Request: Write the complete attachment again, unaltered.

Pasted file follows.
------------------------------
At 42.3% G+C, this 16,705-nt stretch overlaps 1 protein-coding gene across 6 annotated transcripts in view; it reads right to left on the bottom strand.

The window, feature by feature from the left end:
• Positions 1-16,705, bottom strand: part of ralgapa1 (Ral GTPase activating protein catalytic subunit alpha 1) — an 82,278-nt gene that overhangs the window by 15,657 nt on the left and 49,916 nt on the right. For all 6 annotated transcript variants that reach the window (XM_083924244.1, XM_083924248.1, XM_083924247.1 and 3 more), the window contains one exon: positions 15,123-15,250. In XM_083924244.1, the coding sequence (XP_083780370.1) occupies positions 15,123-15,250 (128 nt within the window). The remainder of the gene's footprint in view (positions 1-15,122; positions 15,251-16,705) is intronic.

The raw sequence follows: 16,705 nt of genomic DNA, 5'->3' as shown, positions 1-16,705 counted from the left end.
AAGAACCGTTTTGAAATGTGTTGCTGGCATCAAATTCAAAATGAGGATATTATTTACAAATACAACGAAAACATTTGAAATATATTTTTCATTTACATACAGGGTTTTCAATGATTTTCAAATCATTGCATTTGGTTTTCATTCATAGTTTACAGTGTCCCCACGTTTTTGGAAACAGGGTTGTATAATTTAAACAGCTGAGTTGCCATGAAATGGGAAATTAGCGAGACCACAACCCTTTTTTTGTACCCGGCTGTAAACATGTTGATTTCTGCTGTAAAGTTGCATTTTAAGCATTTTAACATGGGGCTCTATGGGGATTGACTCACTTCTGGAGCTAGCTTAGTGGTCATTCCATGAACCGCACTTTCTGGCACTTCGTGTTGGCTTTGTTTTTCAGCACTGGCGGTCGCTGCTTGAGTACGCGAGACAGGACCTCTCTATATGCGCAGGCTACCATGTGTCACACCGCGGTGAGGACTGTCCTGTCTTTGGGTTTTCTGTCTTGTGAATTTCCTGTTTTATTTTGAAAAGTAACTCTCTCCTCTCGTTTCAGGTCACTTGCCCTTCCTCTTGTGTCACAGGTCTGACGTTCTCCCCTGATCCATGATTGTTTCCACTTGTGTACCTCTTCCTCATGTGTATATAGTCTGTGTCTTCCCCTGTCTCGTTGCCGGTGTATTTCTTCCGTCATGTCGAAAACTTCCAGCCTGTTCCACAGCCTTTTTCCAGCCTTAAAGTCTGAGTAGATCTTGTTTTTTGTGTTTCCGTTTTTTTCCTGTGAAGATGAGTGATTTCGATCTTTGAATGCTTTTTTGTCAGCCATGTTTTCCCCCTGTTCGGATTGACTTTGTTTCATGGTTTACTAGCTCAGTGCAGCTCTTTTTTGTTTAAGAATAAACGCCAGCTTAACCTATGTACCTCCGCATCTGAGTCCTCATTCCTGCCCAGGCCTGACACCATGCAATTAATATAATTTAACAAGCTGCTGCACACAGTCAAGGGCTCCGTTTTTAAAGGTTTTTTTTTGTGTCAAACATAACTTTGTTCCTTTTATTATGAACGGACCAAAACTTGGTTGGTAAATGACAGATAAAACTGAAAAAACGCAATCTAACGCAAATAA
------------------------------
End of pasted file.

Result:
At 42.3% G+C, this 16,705-nt stretch overlaps 1 protein-coding gene across 6 annotated transcripts in view; it reads right to left on the bottom strand.

The window, feature by feature from the left end:
• Positions 1-16,705, bottom strand: part of ralgapa1 (Ral GTPase activating protein catalytic subunit alpha 1) — an 82,278-nt gene that overhangs the window by 15,657 nt on the left and 49,916 nt on the right. For all 6 annotated transcript variants that reach the window (XM_083924244.1, XM_083924248.1, XM_083924247.1 and 3 more), the window contains one exon: positions 15,123-15,250. In XM_083924244.1, the coding sequence (XP_083780370.1) occupies positions 15,123-15,250 (128 nt within the window). The remainder of the gene's footprint in view (positions 1-15,122; positions 15,251-16,705) is intronic.

The raw sequence follows: 16,705 nt of genomic DNA, 5'->3' as shown, positions 1-16,705 counted from the left end.
AAGAACCGTTTTGAAATGTGTTGCTGGCATCAAATTCAAAATGAGGATATTATTTACAAATACAACGAAAACATTTGAAATATATTTTTCATTTACATACAGGGTTTTCAATGATTTTCAAATCATTGCATTTGGTTTTCATTCATAGTTTACAGTGTCCCCACGTTTTTGGAAACAGGGTTGTATAATTTAAACAGCTGAGTTGCCATGAAATGGGAAATTAGCGAGACCACAACCCTTTTTTTGTACCCGGCTGTAAACATGTTGATTTCTGCTGTAAAGTTGCATTTTAAGCATTTTAACATGGGGCTCTATGGGGATTGACTCACTTCTGGAGCTAGCTTAGTGGTCATTCCATGAACCGCACTTTCTGGCACTTCGTGTTGGCTTTGTTTTTCAGCACTGGCGGTCGCTGCTTGAGTACGCGAGACAGGACCTCTCTATATGCGCAGGCTACCATGTGTCACACCGCGGTGAGGACTGTCCTGTCTTTGGGTTTTCTGTCTTGTGAATTTCCTGTTTTATTTTGAAAAGTAACTCTCTCCTCTCGTTTCAGGTCACTTGCCCTTCCTCTTGTGTCACAGGTCTGACGTTCTCCCCTGATCCATGATTGTTTCCACTTGTGTACCTCTTCCTCATGTGTATATAGTCTGTGTCTTCCCCTGTCTCGTTGCCGGTGTATTTCTTCCGTCATGTCGAAAACTTCCAGCCTGTTCCACAGCCTTTTTCCAGCCTTAAAGTCTGAGTAGATCTTGTTTTTTGTGTTTCCGTTTTTTTCCTGTGAAGATGAGTGATTTCGATCTTTGAATGCTTTTTTGTCAGCCATGTTTTCCCCCTGTTCGGATTGACTTTGTTTCATGGTTTACTAGCTCAGTGCAGCTCTTTTTTGTTTAAGAATAAACGCCAGCTTAACCTATGTACCTCCGCATCTGAGTCCTCATTCCTGCCCAGGCCTGACACCATGCAATTAATATAATTTAACAAGCTGCTGCACACAGTCAAGGGCTCCGTTTTTAAAGGTTTTTTTTTGTGTCAAACATAACTTTGTTCCTTTTATTATGAACGGACCAAAACTTGGTTGGTAAATGACAGATAAAACTGAAAAAACGCAATCTAACGCAAATAA